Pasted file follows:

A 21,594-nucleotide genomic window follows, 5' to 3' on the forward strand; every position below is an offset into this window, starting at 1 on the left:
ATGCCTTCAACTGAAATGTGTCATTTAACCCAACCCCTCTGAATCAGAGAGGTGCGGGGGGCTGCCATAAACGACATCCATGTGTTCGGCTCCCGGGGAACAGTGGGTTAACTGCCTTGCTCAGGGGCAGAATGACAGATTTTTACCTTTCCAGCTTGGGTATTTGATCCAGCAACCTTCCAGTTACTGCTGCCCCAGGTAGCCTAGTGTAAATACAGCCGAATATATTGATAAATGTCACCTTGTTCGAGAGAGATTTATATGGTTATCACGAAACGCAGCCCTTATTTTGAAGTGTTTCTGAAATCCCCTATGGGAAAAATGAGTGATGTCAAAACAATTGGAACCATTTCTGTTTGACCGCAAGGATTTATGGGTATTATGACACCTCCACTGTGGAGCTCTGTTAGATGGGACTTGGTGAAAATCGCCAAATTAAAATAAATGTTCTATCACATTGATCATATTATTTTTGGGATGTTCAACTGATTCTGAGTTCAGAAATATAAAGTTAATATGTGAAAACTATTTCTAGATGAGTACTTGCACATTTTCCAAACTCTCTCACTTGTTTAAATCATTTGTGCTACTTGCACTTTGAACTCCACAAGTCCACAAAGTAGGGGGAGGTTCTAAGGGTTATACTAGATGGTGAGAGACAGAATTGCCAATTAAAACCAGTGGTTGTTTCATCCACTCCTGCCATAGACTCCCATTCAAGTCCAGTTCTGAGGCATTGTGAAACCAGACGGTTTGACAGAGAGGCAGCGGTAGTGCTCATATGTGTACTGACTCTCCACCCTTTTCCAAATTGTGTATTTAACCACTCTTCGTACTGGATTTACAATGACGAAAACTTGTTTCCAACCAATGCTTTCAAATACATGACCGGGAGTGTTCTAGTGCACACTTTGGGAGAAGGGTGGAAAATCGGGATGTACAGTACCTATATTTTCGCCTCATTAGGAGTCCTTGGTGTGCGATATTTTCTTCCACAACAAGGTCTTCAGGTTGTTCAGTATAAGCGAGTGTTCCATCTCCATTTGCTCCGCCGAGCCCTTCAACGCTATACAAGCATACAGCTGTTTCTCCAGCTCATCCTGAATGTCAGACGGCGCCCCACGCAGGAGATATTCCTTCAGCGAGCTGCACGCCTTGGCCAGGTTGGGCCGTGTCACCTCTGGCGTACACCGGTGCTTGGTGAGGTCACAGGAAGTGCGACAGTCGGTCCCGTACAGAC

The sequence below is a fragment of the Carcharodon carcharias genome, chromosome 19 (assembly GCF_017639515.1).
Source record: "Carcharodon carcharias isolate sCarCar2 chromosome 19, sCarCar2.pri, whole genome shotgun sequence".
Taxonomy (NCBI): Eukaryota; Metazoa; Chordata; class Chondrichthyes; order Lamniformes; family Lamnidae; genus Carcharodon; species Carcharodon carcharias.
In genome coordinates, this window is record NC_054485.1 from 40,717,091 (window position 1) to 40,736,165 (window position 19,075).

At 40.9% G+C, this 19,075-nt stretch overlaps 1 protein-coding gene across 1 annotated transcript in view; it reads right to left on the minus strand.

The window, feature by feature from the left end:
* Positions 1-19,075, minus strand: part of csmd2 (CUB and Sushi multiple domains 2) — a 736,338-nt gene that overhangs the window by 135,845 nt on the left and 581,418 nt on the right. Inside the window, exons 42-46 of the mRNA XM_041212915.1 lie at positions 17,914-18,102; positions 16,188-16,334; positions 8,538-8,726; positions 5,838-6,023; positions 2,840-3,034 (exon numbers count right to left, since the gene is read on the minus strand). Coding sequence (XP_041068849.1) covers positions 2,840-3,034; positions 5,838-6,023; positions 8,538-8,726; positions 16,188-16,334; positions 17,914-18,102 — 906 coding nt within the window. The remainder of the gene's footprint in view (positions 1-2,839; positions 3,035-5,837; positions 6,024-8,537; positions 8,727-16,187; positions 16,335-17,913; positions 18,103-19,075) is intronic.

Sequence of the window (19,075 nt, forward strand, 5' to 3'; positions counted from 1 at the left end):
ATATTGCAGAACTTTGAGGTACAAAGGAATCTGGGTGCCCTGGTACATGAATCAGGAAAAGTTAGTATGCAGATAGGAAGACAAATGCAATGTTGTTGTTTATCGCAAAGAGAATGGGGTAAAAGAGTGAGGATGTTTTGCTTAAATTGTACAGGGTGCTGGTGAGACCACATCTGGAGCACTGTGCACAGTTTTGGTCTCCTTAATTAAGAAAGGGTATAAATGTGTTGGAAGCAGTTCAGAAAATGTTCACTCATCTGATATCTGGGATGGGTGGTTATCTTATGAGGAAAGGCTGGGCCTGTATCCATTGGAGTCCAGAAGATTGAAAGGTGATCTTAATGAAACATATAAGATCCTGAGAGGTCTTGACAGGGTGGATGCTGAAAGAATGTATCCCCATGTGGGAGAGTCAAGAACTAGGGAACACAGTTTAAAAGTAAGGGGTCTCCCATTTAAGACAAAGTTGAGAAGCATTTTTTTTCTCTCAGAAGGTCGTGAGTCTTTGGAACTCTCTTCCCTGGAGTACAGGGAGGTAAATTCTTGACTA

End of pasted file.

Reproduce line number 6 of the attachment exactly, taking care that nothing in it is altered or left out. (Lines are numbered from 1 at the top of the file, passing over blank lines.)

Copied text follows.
In genome coordinates, this window is record NC_054485.1 from 40,717,091 (window position 1) to 40,736,165 (window position 19,075).